I’ll admit it. Most days, you have to pry me away from the computer screen with a crowbar. I flourish before its dull glow, pretending bravery with every word I type. It’s my safe space. It’s my livelihood. It’s my everything.
People terrify me. It’s why I became a writer. It’s the best way I know of to connect.
But writing can also push you out there. Take you out of your comfort zone. Give you the opportunity to try new things. And — conveniently — this is where the best writing comes from.
This past weekend was more action-packed than it’s been in awhile. In fact, it’s probably the most I’ve been away from a computer screen in eons. It wasn’t my fault, though! I blame the writing.
Last month, my senior editor at YourTango asked if I would be willing to give a reading at the Lit Crawl event we were hosting. Because I love lit events with every ounce of my being, I responded with an enthusiastic yes before it actually occurred to me what I was agreeing to. For the next few weeks, every time I thought of the reading, I felt nauseous and dizzy. Wheee!
But this past Saturday at Botanica Bar, with a glass of wine in one unsteady hand, I stood up before a packed house and read my piece on How Drinking Saved Our Marriage without once flubbing the words or projectile vomiting or passing out and falling into the crowd and sustaining a concussion. I even got a few laughs. And afterwards, I was approached by someone who just wanted to tell me how much she related to certain aspects of my piece. And dear lord that felt good.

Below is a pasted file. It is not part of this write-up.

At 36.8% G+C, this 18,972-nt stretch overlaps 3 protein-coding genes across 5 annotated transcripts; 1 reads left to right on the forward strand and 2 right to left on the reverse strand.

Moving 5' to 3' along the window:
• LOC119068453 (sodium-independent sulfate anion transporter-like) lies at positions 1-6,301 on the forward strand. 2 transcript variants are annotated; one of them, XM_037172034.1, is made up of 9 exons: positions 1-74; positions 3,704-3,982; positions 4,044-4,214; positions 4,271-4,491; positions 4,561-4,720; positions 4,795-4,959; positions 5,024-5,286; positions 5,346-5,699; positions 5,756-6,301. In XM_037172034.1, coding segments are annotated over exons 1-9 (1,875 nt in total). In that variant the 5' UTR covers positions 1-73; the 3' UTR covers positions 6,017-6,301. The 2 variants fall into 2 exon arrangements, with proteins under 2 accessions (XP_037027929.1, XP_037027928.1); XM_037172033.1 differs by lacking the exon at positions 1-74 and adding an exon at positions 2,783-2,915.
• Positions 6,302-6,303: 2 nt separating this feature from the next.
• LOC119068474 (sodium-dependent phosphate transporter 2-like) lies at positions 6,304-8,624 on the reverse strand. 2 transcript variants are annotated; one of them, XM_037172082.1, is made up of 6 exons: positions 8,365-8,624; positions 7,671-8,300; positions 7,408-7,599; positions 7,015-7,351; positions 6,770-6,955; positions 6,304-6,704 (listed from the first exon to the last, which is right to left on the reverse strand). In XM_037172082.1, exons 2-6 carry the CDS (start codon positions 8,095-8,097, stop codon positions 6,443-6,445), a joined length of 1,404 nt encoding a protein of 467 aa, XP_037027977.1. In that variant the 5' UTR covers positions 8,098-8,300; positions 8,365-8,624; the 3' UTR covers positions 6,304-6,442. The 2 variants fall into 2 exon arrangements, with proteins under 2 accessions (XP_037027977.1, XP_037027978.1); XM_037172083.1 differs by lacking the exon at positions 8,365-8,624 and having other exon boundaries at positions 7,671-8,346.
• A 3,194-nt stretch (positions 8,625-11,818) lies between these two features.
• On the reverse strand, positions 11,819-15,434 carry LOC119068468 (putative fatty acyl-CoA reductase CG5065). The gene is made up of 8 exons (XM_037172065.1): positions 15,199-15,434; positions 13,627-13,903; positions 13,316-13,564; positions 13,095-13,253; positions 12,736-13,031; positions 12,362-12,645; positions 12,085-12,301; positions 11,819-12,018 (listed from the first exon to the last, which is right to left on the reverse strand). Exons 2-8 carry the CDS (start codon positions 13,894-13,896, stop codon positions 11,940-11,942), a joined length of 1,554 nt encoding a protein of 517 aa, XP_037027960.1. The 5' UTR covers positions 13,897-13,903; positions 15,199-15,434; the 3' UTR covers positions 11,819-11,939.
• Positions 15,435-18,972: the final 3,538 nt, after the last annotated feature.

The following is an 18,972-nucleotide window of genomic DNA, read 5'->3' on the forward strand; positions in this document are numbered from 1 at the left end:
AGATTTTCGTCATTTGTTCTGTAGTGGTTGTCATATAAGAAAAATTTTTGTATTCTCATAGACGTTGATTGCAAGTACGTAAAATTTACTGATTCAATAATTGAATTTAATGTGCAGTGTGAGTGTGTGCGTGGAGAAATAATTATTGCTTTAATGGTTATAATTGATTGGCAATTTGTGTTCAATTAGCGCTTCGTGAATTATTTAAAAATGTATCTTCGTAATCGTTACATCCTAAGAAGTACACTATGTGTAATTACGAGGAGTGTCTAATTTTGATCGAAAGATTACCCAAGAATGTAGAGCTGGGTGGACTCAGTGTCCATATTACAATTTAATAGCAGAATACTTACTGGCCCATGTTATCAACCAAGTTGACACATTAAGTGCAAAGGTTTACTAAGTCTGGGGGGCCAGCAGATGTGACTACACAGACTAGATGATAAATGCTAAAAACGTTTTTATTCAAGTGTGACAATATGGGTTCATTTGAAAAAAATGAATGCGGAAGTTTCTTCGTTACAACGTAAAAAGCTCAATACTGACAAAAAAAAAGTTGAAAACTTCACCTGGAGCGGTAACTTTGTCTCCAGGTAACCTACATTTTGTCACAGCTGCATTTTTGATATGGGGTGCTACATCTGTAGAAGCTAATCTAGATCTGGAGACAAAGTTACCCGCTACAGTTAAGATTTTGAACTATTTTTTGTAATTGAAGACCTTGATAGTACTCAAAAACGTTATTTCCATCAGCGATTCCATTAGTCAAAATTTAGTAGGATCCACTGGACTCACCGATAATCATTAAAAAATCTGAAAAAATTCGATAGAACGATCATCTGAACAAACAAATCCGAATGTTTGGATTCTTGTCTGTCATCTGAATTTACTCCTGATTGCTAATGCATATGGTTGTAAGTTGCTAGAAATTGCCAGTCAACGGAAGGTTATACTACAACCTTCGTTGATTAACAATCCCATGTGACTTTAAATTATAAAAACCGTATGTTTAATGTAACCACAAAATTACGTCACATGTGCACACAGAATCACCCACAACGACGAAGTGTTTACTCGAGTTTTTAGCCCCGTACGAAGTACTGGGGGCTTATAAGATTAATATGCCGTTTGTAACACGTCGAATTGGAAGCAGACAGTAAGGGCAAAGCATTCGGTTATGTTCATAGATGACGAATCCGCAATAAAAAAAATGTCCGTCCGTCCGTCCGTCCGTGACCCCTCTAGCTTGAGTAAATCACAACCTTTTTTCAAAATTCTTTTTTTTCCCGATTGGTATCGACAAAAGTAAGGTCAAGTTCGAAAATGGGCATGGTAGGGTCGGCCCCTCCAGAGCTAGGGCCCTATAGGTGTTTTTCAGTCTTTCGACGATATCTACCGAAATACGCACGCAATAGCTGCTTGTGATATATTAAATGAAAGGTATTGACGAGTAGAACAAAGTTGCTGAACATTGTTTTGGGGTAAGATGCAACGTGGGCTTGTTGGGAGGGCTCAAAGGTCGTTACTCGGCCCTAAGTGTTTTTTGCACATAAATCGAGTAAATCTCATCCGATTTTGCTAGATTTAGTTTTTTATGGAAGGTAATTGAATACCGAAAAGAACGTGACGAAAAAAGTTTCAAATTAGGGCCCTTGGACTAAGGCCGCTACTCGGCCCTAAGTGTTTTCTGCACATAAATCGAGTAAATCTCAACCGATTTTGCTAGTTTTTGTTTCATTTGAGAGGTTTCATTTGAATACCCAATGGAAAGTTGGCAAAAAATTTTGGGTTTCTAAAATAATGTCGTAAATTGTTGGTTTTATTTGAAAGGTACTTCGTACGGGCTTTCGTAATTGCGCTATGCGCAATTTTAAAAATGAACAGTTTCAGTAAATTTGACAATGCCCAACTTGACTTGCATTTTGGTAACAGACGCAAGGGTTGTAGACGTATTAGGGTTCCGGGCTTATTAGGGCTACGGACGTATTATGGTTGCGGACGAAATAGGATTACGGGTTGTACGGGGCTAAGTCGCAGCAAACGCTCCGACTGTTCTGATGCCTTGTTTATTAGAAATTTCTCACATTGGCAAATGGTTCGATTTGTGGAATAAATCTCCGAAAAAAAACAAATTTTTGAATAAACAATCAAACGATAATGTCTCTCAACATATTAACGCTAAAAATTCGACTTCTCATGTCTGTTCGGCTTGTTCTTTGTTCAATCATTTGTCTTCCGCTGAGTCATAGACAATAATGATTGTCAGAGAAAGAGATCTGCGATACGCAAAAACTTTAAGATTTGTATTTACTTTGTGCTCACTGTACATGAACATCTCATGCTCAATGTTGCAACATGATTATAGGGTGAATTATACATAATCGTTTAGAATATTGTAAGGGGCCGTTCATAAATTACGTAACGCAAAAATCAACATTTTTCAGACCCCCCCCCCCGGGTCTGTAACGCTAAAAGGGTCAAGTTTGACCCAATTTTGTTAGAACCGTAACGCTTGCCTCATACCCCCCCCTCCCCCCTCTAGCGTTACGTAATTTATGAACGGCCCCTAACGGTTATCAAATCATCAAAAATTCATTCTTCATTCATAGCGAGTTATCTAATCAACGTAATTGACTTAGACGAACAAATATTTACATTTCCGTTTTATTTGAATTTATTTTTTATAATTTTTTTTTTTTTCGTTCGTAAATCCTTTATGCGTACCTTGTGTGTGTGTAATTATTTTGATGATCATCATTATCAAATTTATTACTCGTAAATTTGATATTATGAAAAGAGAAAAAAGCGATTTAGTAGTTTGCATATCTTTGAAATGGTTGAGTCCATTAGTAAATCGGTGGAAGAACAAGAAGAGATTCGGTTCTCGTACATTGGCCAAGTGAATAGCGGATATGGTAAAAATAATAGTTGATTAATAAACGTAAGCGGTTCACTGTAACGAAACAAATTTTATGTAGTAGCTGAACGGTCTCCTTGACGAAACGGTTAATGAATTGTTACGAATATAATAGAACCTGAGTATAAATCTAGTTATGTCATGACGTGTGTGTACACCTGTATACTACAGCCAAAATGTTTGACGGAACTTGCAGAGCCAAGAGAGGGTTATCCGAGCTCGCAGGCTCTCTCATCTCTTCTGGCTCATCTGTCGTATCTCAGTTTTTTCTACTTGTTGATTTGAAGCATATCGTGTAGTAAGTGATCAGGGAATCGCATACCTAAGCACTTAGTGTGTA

The experience ended up being so worthwhile to me. And not just because of the visibility and the fact that it got me out of the damn house. Rather, it was worthwhile because it forced me to push my boundaries and, as a result, I felt a thousand times braver. Like, I-can-do-this-again braver. Or if-I-can-do-this-I-can-certainly-create-video-content braver. It even made me feel less terrified of social interactions in general, which is a huge win.
Some tips if you have to do a reading:
1. Practice beforehand. And don’t just read to your computer screen, or to an empty space. Rather, read to a loved one who is prone to teasing the heck out of you. If you can survive their smirking face, you can survive anything.
2. Drink wine. Or take a Xanax. Or maybe both.
3. Volunteer to go first. That way, you can enjoy everyone else’s readings instead of just sitting there in a hazy fog, dry heaving in anticipation.
4. Don’t rush it. Bad things will happen.
5. Be relieved that it’s over. Damn that feels good.
We had started making the Cabernet Franc almost a full year before. We’d de-stemmed and crushed grapes. We’d mixed in yeast. We’d filled barrels and, this past weekend, we rinsed out wine bottles, filled them with our wine, corked them, and capped them.
I spent two hours corking wine bottles, and I loved every second of it. We got to take home 12 bottles of our very own Cab Franc and, sometime this week, we’ll slap on these dorky labels we designed.
Having the opportunity to be a part of the wine making process felt incredible, and it never would’ve happened if my research hadn’t taken me there.
I’m curious: Where has your writing taken you lately?